At Play

“When the weather was fine, we used to play mothers. The pram was made of a white shoebox with a piece of string to pull it along; the baby was a brick, and we put a piece of cloth around it to keep it warm.”


“After 10 o’clock mass, we would go back to the Buildings and play skipping.

Cissie Shevlin and Rosie Pender would turn the rope for us.  Then we would play Relievio – me, Lally Murphy, Kathleen Burke and Mary Black.”


“Me and Mickser used to play cards in the shelters of the Custom House, beside Butt Bridge.

We played a game of Don or ‘Sixer’, as we called it. When we played cards, other boys from Monto – ‘Wicko’, Harry Bishop and the lads – were swimming in the Liffey and diving off Butt Bridge and the railway bridge.

The only times I can remember the cards being interrupted was when there was a body taken from from the Liffey – often the case.”


“We’d sit out in the middle of the road and play “tinny cans” and “jack stones”, which was my favourite.

We used to play “spin the bottle”.  In March, you’d play marbles.

At Easter, the weather would be starting to get warmer so we’d start skipping.  I enjoyed skipping.  In the summer we always used to play “beds”.  Then we used to play “round towers”.  We used to get a hurley and hit the ball and run around.”

Children playing

"We played a lot of football on the street in them days. Sometimes, a match would last for four or five hours outside the hearse yard in Corporation Street."


After school, we played games of marbles, we played with spinning tops which were spun on the footpath –

– we also played leap the frog – that was done by jumping over one another’s backs.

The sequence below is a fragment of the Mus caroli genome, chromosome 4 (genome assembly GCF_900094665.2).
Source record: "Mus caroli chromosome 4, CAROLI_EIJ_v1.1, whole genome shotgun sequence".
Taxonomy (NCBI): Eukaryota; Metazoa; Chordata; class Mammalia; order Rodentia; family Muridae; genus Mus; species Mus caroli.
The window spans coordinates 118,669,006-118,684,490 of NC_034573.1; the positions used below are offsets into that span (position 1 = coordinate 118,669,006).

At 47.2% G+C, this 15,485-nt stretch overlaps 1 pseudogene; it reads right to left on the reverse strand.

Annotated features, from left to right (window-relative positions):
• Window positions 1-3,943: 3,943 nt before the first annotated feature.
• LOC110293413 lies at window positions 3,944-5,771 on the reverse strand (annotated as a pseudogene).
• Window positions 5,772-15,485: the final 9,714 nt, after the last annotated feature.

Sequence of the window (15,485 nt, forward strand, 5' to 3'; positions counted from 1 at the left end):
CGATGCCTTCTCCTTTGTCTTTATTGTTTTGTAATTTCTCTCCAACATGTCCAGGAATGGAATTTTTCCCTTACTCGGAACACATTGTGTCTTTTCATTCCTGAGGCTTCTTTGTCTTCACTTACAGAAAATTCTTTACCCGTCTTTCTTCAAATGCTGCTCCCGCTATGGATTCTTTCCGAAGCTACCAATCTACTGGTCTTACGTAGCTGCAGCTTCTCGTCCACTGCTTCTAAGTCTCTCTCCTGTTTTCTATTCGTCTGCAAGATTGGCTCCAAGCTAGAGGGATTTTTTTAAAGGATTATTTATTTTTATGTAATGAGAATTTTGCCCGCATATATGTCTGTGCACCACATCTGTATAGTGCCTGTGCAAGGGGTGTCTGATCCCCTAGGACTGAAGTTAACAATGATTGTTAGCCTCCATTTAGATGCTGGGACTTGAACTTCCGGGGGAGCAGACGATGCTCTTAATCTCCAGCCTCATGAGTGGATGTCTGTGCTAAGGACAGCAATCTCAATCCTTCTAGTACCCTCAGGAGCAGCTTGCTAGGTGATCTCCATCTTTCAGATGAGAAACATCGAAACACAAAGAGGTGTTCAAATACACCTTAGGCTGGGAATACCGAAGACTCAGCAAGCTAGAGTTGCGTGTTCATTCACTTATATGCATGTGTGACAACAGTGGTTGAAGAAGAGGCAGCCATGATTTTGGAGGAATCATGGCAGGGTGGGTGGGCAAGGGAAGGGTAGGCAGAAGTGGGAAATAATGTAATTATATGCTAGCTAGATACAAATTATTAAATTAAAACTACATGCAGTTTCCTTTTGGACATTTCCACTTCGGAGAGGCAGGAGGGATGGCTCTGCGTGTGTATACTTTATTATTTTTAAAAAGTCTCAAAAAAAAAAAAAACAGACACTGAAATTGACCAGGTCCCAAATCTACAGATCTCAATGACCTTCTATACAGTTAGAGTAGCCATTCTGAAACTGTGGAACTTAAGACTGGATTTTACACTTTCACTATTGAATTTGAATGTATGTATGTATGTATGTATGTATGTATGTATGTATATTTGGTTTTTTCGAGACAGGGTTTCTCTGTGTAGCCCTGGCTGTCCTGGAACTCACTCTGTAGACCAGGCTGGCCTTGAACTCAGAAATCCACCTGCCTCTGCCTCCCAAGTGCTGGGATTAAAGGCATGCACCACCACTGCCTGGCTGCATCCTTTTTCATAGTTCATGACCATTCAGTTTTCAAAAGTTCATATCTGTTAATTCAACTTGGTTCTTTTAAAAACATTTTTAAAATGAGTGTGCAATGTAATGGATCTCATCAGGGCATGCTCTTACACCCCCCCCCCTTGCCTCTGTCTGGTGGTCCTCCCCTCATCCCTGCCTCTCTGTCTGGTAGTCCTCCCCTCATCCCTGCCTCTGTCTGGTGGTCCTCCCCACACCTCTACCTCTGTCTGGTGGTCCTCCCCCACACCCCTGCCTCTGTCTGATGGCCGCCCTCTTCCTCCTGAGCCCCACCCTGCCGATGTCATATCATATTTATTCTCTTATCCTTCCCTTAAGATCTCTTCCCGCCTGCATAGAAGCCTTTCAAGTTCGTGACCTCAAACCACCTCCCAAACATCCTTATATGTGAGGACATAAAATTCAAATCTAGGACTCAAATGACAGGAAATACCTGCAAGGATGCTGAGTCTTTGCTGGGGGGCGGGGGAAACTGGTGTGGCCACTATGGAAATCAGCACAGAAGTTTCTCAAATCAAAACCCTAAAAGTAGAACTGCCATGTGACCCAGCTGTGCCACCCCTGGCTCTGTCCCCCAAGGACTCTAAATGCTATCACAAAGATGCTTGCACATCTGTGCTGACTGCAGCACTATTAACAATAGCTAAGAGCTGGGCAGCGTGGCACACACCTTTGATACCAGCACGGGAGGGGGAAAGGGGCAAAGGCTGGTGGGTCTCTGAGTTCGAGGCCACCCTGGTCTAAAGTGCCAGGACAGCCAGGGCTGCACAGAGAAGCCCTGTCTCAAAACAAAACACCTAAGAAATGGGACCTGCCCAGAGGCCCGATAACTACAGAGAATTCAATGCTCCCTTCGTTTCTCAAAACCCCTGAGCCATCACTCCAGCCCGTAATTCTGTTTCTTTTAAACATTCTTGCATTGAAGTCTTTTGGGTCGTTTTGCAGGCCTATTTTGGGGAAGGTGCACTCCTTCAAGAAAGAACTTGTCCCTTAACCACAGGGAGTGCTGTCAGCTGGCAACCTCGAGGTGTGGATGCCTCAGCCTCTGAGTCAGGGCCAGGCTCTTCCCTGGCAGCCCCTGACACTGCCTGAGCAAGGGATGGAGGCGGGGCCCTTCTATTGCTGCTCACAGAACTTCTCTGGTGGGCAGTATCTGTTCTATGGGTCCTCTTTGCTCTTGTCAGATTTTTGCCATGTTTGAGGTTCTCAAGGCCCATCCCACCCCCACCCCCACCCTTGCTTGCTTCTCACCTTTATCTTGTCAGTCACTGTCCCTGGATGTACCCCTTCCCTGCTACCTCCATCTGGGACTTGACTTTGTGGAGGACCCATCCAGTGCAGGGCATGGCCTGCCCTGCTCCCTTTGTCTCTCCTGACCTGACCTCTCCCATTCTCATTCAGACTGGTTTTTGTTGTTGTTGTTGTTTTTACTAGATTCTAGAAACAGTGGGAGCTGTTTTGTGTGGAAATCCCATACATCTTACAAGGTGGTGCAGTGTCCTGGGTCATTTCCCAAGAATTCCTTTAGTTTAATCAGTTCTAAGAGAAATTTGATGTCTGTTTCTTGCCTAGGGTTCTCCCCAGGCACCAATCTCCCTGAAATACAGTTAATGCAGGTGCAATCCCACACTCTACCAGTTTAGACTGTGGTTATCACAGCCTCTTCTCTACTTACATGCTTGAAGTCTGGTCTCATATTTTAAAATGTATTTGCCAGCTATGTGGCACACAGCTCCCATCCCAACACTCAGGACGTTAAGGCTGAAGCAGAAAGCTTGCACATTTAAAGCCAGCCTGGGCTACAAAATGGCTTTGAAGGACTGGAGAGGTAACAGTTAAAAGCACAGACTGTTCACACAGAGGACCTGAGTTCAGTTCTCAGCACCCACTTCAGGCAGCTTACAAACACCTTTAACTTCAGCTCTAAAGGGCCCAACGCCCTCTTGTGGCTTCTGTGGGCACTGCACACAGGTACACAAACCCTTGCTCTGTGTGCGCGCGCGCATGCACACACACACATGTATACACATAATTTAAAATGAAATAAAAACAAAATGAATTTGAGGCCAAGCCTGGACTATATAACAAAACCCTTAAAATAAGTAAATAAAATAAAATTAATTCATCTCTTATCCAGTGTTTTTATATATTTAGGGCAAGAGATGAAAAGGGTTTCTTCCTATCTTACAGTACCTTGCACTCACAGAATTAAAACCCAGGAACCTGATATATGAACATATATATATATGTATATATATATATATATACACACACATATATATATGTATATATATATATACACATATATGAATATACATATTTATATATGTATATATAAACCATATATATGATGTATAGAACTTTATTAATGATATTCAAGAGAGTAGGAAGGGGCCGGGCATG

“We were kept busy during the summer.  We used to play ‘spin the bottle’ around on the ground and whoever the bottle stopped at, he got his kiss.

We used to go around to Emerald Street to the ‘poshie woshie’, where the ‘posh people’ lived.  We would tie their hall doors together with a rope and when we had them tied, we would bang on the doors and run.  There used to be a big commotion and they would be trying to open their doors.  That would be our excitement for the night.”


“Most of the lads down in sheriff street loved pigeons.

There would be great competitions going on between the different blocks of flats to see who had the most pigeons flying to them.  All the other lads who had pigeons would be looking at their flocks flying around.

Snaring Pigeons

I was involved in a pigeon loft.  We spent our time down along the dockside in search of pigeons which we could snare.  We used to climb up the big cranes that lifted the cargo off the big boats and if we had of luck there, we would heard into the Point Depot and then head over to Boland’s Mill on the southside.

Swimming in the Liffey

When the weather was fine and sunny, all the lads from Sheriff Street would head over to Spencer Dock (or the tar yard as we called it) to have a swim.  We would dive off the pier into the water and swim over to the half-submerged barge boat that was long abandoned in the dock.  It was great fun; there was always something to keep you occupied in the summer.”


We used to play cricket, football, relievio, handball, sometimes with a hurl up against a gable wall.

We used to play scotch rounders, all these games we played on the street.  I used to go swimming in the Tara Street baths.  I used to go once a week for lessons.   Afterwards, we would buy these ice pops – coloured ice which would leave a colour on your face.  I never actually swam in the Liffey but we used to catch crabs there.”

We used to go down to play where they kept cattle – the cattle pens before they would be shipped off.   There was a place called the bogs – it was off Castleforbes road.  We used to call it bogs because all the bogs of T & C Martin’s were stacked up one on top of the other, and these would go up the height of a three-storey house.  We used to play on these bogs and have great sport climbing up the sides, right up to the very top and running along it.  It was a hive of activity down by the docks.

Children playing
Railway Street 1930s
Children playing

Do you have family memorabilia or stories about life in the North Inner City? We’d love to hear from you: